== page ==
Wednesday, July 18, 2012

Hoover Dam and Little Colorado River

On our road trip to Las Vegas, we stopped to visit Hoover Dam. What an incredible man-made creation! I went to Las Vegas High School Class of '56 and believe me the Hoover Dam has changed tremendously. For one thing, people can no longer drive across it on Highway 93, but must take a by-pass, the name of which honors Mike O'Callaghan and Pat Tillman.

There were 112 deaths associated with construction of the dam, the first death occurring on December 20, 1922 when J. G. Tierney, a surveyor, drowned. His son, Patrick W. Tierney was the last man to die thirteen years to the day later. There are myths that men caught in the pour of the dam are entombed in the dam, but engineers would never have permitted a flaw caused by the presence of a human body so it is truly a myth.

Swedish born, naturalized American citizen, Oskar Hansen created a memorial at the dam which reads in part "They died to make the desert bloom". Also, Denver artist Allen Tupper True was hired to handle the design and decoration of the walls and floors. He incorporated motifs of the Navajo and Pueblo tribes of the region, researching authentic decorative motifs from Indian sand paintings, textiles, baskets and ceramics. The images and colors are based on Indian visions of rain, lightning, water, clouds and local animals--lizards, serpents and birds--and on the Southwestern landscape of stepped mesas.

Many legal battles have been launched over distribution of water from Hoover Dam and many are still ongoing. It mainly provides power to Southern California, states of Nevada and Arizona and Los Angeles, California.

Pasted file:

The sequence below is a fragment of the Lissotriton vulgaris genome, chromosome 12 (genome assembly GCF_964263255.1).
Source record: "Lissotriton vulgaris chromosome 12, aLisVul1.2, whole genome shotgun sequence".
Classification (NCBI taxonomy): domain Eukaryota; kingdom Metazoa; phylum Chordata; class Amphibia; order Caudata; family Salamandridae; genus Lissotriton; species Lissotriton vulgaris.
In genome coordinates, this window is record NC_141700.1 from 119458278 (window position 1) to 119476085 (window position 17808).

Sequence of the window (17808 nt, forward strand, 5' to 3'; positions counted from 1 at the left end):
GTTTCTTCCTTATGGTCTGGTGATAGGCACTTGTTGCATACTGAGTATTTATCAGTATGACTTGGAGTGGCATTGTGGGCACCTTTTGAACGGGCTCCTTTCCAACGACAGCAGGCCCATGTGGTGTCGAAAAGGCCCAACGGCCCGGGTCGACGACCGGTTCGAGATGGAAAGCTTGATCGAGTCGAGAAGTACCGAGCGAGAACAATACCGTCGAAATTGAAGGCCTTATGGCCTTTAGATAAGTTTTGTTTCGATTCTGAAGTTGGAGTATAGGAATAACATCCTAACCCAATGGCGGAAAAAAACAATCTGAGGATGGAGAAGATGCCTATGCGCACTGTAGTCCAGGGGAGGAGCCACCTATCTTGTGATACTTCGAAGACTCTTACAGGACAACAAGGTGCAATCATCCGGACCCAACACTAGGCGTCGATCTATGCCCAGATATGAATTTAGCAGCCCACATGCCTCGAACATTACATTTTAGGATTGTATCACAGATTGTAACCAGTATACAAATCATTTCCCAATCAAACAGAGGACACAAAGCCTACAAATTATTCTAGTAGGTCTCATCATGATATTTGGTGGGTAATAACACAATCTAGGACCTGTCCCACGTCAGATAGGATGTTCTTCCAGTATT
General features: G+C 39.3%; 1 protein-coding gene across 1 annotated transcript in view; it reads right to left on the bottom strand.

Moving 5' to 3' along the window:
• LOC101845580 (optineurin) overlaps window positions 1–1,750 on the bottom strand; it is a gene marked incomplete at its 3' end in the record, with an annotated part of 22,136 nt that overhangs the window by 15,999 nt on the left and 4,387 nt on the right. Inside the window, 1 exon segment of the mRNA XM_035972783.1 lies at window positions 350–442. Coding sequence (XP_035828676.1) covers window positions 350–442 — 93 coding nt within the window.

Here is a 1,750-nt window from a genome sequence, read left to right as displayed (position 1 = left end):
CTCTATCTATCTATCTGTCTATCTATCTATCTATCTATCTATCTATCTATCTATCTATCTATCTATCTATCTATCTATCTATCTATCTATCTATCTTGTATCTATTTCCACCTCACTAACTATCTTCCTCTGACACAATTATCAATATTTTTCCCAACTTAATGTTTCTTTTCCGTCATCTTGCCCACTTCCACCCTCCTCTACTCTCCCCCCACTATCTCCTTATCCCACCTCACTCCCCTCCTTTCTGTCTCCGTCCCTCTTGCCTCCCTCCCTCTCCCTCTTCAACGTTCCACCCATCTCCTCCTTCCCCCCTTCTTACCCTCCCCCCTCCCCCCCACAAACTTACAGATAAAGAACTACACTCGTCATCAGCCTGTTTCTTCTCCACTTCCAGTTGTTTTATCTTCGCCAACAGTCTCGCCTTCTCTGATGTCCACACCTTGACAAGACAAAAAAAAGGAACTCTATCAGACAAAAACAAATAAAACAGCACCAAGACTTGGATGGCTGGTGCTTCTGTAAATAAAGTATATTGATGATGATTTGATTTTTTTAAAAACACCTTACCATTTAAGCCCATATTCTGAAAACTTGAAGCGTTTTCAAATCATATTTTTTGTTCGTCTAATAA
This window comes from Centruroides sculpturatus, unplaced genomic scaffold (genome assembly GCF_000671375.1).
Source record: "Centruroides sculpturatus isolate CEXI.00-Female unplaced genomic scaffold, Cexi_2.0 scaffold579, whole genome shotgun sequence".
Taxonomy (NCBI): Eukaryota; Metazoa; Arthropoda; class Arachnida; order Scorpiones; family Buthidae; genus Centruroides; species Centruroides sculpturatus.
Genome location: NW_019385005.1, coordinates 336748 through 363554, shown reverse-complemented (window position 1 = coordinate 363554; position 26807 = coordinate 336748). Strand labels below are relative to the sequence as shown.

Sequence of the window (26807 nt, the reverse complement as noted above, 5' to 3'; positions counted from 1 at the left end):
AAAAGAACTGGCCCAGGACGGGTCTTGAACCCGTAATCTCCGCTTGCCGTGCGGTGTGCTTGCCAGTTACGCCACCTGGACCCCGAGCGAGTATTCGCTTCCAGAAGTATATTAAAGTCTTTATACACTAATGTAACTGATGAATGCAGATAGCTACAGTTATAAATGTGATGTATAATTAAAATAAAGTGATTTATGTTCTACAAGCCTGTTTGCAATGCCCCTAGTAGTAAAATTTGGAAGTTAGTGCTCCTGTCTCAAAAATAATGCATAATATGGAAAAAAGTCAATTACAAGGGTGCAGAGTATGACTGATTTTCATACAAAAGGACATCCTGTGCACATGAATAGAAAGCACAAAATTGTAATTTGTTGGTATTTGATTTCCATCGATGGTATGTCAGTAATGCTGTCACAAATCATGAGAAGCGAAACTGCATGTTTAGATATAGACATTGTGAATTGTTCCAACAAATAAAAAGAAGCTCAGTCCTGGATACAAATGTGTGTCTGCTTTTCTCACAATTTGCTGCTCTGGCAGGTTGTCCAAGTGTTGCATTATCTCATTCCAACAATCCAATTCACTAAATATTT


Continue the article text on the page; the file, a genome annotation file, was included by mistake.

This is an explanation of the overpasses built especially for the Big Horn Sheep
The Mike O'Callaghan-Pat Tillman By-Pass
We are actually driving over the dam on the old Highway 93.
A grab shot of Lake Mead as we drove over the dam.
Many people enjoying the artwork and massiveness of the dam.
"Winged Figures of the Republic"
These sculptures by Oskar J.W. Hansen are 30 feet high bronze figures, each formed in a continuous pour. To put such large figures in place without marring the highly polished bronze surface, they were placed on ice and guided into position as the ice melted. These can be viewed in the dedication plaza.

Great shot of the dam and Lake Mead.
The face of Hoover Dam, a monumental achievement.
Thanks, Doug for all of your fabulous photography. It certainly adds much to a travelogue!

As I stated in the beginning of the road trip, I will be jumping around so that places are not necessarily in chronological order. This next section is a place we visited when we left Grand Canyon. We spied a sign on the highway "Navajo Little Colorado Tribal Park" and it piqued our curiosity.

This may be the Little Colorado River, but just look at these canyons!
It's a looong way down, believe me!
Here, we see the river bed where water is traveling underground.
The river bed from another perspective.
Makes one feel rather insignificant.
There just isn't any substitute for desert hues.
And this is just what the Little Colorado River has accomplished!
The travelogue continues so I will be back when my wonderful photographer gets more pictures ready.

This is all I have to say for now.

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